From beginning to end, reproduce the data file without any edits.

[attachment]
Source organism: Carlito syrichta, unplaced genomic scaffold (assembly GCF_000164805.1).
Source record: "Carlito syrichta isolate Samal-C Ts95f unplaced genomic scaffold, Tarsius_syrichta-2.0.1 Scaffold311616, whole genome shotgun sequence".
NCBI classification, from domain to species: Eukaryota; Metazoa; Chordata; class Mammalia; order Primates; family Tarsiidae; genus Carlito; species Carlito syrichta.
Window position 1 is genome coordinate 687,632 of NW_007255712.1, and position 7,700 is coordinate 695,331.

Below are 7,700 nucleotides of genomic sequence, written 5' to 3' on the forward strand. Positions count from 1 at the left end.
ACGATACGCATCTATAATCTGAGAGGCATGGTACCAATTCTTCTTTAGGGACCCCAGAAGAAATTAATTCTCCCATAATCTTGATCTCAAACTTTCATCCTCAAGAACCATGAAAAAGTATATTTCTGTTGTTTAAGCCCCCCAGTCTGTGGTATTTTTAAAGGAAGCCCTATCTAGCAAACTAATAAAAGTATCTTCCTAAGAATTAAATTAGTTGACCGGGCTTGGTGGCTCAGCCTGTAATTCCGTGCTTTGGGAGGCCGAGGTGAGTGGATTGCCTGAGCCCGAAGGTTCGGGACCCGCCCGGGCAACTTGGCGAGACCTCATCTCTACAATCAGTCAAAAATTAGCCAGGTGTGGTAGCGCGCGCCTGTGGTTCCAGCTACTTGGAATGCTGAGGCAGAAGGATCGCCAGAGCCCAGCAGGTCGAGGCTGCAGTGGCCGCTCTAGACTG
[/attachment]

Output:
Source organism: Carlito syrichta, unplaced genomic scaffold (assembly GCF_000164805.1).
Source record: "Carlito syrichta isolate Samal-C Ts95f unplaced genomic scaffold, Tarsius_syrichta-2.0.1 Scaffold311616, whole genome shotgun sequence".
NCBI classification, from domain to species: Eukaryota; Metazoa; Chordata; class Mammalia; order Primates; family Tarsiidae; genus Carlito; species Carlito syrichta.
Window position 1 is genome coordinate 687,632 of NW_007255712.1, and position 7,700 is coordinate 695,331.

Below are 7,700 nucleotides of genomic sequence, written 5' to 3' on the forward strand. Positions count from 1 at the left end.
ACGATACGCATCTATAATCTGAGAGGCATGGTACCAATTCTTCTTTAGGGACCCCAGAAGAAATTAATTCTCCCATAATCTTGATCTCAAACTTTCATCCTCAAGAACCATGAAAAAGTATATTTCTGTTGTTTAAGCCCCCCAGTCTGTGGTATTTTTAAAGGAAGCCCTATCTAGCAAACTAATAAAAGTATCTTCCTAAGAATTAAATTAGTTGACCGGGCTTGGTGGCTCAGCCTGTAATTCCGTGCTTTGGGAGGCCGAGGTGAGTGGATTGCCTGAGCCCGAAGGTTCGGGACCCGCCCGGGCAACTTGGCGAGACCTCATCTCTACAATCAGTCAAAAATTAGCCAGGTGTGGTAGCGCGCGCCTGTGGTTCCAGCTACTTGGAATGCTGAGGCAGAAGGATCGCCAGAGCCCAGCAGGTCGAGGCTGCAGTGGCCGCTCTAGACTG